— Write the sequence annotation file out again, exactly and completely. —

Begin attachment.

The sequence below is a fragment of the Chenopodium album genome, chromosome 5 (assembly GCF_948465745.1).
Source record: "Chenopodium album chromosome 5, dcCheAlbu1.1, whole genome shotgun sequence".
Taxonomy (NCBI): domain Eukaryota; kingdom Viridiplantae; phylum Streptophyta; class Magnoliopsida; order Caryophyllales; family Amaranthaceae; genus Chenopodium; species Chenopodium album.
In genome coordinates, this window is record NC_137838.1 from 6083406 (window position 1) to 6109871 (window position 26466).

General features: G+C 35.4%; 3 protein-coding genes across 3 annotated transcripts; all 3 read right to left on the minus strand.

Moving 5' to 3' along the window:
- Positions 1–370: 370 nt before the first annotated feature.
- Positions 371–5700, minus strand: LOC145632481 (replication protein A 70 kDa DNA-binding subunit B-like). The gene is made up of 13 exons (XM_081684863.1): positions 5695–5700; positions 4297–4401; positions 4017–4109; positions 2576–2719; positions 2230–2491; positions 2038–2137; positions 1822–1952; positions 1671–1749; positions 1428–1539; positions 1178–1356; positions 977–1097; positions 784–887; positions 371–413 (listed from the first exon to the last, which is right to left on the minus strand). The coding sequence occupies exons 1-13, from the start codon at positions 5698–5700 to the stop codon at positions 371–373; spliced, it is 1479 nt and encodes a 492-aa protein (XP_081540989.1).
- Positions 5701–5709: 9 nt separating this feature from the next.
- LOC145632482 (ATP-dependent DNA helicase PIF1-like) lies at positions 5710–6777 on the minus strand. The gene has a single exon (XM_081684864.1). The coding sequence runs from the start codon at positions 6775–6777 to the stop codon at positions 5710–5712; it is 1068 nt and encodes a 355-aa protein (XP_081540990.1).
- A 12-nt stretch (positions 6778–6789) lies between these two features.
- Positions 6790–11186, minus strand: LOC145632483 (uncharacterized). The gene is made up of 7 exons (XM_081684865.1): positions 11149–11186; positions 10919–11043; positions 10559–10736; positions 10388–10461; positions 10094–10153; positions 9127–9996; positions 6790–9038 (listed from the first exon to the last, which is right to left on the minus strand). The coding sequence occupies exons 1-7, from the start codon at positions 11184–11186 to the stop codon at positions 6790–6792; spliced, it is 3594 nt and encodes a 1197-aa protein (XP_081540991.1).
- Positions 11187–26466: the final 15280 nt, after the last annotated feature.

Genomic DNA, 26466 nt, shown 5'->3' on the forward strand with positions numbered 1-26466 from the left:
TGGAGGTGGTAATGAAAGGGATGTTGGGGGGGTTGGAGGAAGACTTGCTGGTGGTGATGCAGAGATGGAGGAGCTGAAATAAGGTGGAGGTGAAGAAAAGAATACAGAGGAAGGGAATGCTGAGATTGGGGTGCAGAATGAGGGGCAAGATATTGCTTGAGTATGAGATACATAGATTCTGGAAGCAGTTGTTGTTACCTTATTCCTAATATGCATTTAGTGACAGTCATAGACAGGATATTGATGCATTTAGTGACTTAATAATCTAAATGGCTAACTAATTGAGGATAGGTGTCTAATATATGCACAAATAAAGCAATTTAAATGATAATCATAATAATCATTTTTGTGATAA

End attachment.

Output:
The sequence below is a fragment of the Chenopodium album genome, chromosome 5 (assembly GCF_948465745.1).
Source record: "Chenopodium album chromosome 5, dcCheAlbu1.1, whole genome shotgun sequence".
Taxonomy (NCBI): domain Eukaryota; kingdom Viridiplantae; phylum Streptophyta; class Magnoliopsida; order Caryophyllales; family Amaranthaceae; genus Chenopodium; species Chenopodium album.
In genome coordinates, this window is record NC_137838.1 from 6083406 (window position 1) to 6109871 (window position 26466).

General features: G+C 35.4%; 3 protein-coding genes across 3 annotated transcripts; all 3 read right to left on the minus strand.

Moving 5' to 3' along the window:
- Positions 1–370: 370 nt before the first annotated feature.
- Positions 371–5700, minus strand: LOC145632481 (replication protein A 70 kDa DNA-binding subunit B-like). The gene is made up of 13 exons (XM_081684863.1): positions 5695–5700; positions 4297–4401; positions 4017–4109; positions 2576–2719; positions 2230–2491; positions 2038–2137; positions 1822–1952; positions 1671–1749; positions 1428–1539; positions 1178–1356; positions 977–1097; positions 784–887; positions 371–413 (listed from the first exon to the last, which is right to left on the minus strand). The coding sequence occupies exons 1-13, from the start codon at positions 5698–5700 to the stop codon at positions 371–373; spliced, it is 1479 nt and encodes a 492-aa protein (XP_081540989.1).
- Positions 5701–5709: 9 nt separating this feature from the next.
- LOC145632482 (ATP-dependent DNA helicase PIF1-like) lies at positions 5710–6777 on the minus strand. The gene has a single exon (XM_081684864.1). The coding sequence runs from the start codon at positions 6775–6777 to the stop codon at positions 5710–5712; it is 1068 nt and encodes a 355-aa protein (XP_081540990.1).
- A 12-nt stretch (positions 6778–6789) lies between these two features.
- Positions 6790–11186, minus strand: LOC145632483 (uncharacterized). The gene is made up of 7 exons (XM_081684865.1): positions 11149–11186; positions 10919–11043; positions 10559–10736; positions 10388–10461; positions 10094–10153; positions 9127–9996; positions 6790–9038 (listed from the first exon to the last, which is right to left on the minus strand). The coding sequence occupies exons 1-7, from the start codon at positions 11184–11186 to the stop codon at positions 6790–6792; spliced, it is 3594 nt and encodes a 1197-aa protein (XP_081540991.1).
- Positions 11187–26466: the final 15280 nt, after the last annotated feature.

Genomic DNA, 26466 nt, shown 5'->3' on the forward strand with positions numbered 1-26466 from the left:
TGGAGGTGGTAATGAAAGGGATGTTGGGGGGGTTGGAGGAAGACTTGCTGGTGGTGATGCAGAGATGGAGGAGCTGAAATAAGGTGGAGGTGAAGAAAAGAATACAGAGGAAGGGAATGCTGAGATTGGGGTGCAGAATGAGGGGCAAGATATTGCTTGAGTATGAGATACATAGATTCTGGAAGCAGTTGTTGTTACCTTATTCCTAATATGCATTTAGTGACAGTCATAGACAGGATATTGATGCATTTAGTGACTTAATAATCTAAATGGCTAACTAATTGAGGATAGGTGTCTAATATATGCACAAATAAAGCAATTTAAATGATAATCATAATAATCATTTTTGTGATAA